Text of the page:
Dear Mom and Dad
I have arrived safely in Meridian, Mississippi. This is a wonderful town and the weather is fine. I wish you were here. The people in this city are wonderful and our reception was very good.
All my love,
Andrew Goodman had arrived. A student at Queens College, he had completed training in Ohio for Freedom Summer at the start of the summer, and was ready, along with 900 other activists and college students, to register African-Americans to vote in the steamy South.
Because he was not yet 21, his parents, Robert and Carolyn, had to sign permission papers so he called to volunteer for the program, which was sponsored by the Congress of Racial Equality. They were a New York family who talked at the dinner table about subjects such as the Constitution, voting, racism and bullying.
Were they worried about Andrew’s safety in a state seething with racism?
“[They] thought he might get beat up or shoved around. My mother put Band-Aids and iodine in his duffel bag,” said David Goodman, Andrew’s brother.
That same night, while the postcard was traveling north in mailbags along with hundreds of other square, white postcards sent by the volunteers, Goodman got in a car with Michael Schwerner and James Chaney. They drove to visit a church that was used as a Freedom School and had just been torched by the Ku Klux Klan. The young men were stopped on their way home for allegedly speeding, put in jail, and then released.
Two cars full of Ku Klux Klan members — the Neshoba County, Miss., White Knights — had been put on their tail. The Klansmen shot all three young men and savagely beat Chaney, who was black.
Goodman’s postcard made it home, but he never did. The young men were killed and buried in an earthen dam. Their bodies were discovered 44 days later.
“It was a strange experience because, besides the personal loss and tragedy, I had at that age of 17 an awakening, a deep dive into the ironic of America. There’s America the beautiful and America the ugly,” said younger brother David Goodman, who owns a summer home in Tupper Lake, where his brother, Andrew, is now memorialized on a mountaintop. “How could anyone be so mean as to murder someone for an opinion, to murder someone for wanting to vote? That was kind of a secondary shock and it changed my world view.”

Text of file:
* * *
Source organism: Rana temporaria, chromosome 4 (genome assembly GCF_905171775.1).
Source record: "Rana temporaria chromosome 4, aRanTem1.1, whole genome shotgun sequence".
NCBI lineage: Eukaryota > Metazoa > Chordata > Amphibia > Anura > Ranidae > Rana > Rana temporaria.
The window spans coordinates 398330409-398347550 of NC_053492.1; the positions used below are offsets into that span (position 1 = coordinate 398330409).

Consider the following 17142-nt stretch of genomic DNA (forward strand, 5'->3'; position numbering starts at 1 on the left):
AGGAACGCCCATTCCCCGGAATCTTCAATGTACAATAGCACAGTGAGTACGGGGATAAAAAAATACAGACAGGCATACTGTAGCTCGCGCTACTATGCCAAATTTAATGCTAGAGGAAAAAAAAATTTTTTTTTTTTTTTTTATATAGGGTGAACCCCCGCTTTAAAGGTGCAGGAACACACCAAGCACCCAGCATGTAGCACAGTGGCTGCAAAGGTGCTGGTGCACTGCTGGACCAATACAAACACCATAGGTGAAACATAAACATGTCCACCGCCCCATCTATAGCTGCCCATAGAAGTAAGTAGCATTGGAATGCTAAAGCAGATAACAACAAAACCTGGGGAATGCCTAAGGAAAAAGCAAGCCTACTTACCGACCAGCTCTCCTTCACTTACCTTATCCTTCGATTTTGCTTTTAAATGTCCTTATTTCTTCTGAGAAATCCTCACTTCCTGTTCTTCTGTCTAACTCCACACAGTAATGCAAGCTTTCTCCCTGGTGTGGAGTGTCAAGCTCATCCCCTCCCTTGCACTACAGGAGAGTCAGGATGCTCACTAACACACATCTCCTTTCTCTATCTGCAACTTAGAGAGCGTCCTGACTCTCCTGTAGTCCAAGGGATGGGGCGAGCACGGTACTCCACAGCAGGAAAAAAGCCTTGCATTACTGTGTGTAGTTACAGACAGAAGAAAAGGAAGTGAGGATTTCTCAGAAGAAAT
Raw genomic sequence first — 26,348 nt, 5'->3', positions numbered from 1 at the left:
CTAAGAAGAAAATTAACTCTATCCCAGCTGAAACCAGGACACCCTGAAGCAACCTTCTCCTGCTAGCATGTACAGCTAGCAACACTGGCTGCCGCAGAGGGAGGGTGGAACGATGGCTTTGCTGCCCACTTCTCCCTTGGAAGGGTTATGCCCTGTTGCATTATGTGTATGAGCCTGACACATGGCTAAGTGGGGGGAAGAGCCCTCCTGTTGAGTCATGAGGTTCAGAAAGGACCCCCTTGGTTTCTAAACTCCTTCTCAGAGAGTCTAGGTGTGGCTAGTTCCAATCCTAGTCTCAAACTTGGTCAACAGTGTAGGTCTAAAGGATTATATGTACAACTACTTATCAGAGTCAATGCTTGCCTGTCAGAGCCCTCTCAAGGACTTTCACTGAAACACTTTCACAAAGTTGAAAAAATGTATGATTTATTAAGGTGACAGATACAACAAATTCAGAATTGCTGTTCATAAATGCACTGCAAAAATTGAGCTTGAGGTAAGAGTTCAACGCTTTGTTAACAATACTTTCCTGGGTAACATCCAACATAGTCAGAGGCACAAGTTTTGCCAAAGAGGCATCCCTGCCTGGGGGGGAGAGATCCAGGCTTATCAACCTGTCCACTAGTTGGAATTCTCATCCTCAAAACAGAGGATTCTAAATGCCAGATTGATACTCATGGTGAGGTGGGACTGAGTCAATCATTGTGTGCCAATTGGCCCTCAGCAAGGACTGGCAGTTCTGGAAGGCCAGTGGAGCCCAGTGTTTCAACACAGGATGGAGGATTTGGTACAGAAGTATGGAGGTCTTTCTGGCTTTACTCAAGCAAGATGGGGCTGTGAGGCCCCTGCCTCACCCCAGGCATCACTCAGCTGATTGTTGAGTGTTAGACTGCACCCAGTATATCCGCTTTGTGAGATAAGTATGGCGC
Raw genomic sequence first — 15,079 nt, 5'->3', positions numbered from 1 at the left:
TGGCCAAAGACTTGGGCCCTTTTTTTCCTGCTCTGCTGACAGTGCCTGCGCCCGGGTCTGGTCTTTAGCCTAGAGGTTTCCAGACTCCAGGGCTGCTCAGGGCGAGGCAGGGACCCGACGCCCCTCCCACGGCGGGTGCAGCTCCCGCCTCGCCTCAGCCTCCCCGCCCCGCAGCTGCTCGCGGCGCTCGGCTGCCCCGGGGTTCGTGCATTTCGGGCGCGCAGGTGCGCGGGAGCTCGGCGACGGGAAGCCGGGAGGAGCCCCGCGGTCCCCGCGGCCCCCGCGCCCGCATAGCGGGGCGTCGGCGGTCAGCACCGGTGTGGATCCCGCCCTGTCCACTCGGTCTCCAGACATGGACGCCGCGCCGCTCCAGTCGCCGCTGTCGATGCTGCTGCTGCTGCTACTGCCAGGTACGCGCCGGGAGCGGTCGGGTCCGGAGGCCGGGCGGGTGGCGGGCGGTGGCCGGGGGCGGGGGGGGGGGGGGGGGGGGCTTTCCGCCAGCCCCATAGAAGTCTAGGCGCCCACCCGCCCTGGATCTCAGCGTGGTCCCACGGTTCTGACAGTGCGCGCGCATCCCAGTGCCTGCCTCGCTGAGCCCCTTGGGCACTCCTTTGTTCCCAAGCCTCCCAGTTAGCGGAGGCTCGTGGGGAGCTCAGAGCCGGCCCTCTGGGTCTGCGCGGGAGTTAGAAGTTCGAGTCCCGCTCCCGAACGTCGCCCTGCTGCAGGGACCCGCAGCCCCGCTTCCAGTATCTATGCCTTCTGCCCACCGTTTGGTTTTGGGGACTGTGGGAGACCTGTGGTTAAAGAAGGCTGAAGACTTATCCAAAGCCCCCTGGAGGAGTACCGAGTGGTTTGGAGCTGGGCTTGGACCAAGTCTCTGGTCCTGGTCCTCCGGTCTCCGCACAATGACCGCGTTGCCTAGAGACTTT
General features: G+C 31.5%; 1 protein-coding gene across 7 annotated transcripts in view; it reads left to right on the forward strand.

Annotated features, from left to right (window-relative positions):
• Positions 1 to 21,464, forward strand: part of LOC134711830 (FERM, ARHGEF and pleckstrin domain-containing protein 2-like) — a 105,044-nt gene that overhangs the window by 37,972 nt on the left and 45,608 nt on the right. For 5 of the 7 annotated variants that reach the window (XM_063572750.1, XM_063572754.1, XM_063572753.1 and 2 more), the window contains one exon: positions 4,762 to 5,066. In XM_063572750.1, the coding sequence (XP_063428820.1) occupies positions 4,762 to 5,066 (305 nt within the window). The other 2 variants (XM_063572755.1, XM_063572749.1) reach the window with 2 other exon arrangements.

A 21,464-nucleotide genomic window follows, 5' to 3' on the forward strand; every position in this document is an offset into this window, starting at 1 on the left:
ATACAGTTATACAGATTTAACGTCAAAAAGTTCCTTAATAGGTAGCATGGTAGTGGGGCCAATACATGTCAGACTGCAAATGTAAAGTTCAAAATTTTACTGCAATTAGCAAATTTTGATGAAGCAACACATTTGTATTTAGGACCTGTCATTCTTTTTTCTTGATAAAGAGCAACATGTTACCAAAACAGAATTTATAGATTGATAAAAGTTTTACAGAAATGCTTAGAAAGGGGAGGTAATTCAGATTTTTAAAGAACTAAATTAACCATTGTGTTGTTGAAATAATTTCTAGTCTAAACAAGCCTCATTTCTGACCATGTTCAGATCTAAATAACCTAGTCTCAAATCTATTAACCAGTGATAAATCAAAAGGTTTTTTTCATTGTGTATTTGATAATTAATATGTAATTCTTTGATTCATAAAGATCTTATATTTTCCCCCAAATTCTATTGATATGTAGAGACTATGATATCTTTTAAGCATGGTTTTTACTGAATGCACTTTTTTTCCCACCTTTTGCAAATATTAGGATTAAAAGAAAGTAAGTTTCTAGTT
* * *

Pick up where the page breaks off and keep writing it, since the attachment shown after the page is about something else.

Andrew Goodman died trying to make sure people were able to act on their right to vote. “But millions of people didn’t want that to happen. They wanted only certain people to vote. It’s a sacred right. It’s the single most important right for a citizen to exercise,” said David Goodman.
It’s easy to forget the relevance of that right, here in this season of the pre-voting scramble, when the robocalls start, when slick campaign fliers overfill mailboxes, and the nightly news is filled with acidic reports of how many billions are spent on elections by special-interest corporations. Candidates are busy casting shadows against their opponents. Many of the promises of the last election cycle have already deflated and dropped to hard ground. It is disheartening. Disquieting. And some of it, disgusting.
It’s easy to think a vote doesn’t matter. Unless you think of Andrew Goodman, which his family does often. So do more and more people as they see how voting rights today are jeopardized by actions such as shortening the hours to vote in one party’s districts and lengthening them in another party’s; or by voter ID laws.
“It’s complicated, and it’s breaking out like a virus again,” said David Goodman.
It’s easy to think a vote doesn’t matter, until you remember that voting has changed many things in this country, that good does happen, that promises sometime prevail. It’s important to remember that with a vote, you have a voice. You can seek change through your vote.
Fifty years after Adnrew Goodman, Schwerner and Chaney were murdered for helping blacks register to vote against the odds of of “state-sanctioned racism,” as David Goodman calls it, he stood atop a mountain in Tupper Lake, where his family spent every summer. It is a mountain he and his brothers, Jonathan and Andy, once climbed over and over again in a rough ascent forged by his family many years ago, during a time when the young boys were more likely to be worried about skinned knees and a cool dive into the lake afterward.
The Goodman family lived in New York City during the school year, and spent their summers in a solid granite house at the head of the lake in Tupper, right next to a rushing falls. It was built in 1933 by masons from the Goodman’s construction company. Each time I pass it I think of Andrew Goodman and how I grew up hearing his story — but not understanding it for a long time.
The mountain is right near their house, although without a bonafide trail, it seemed only the Goodman family members scrambled up its sides.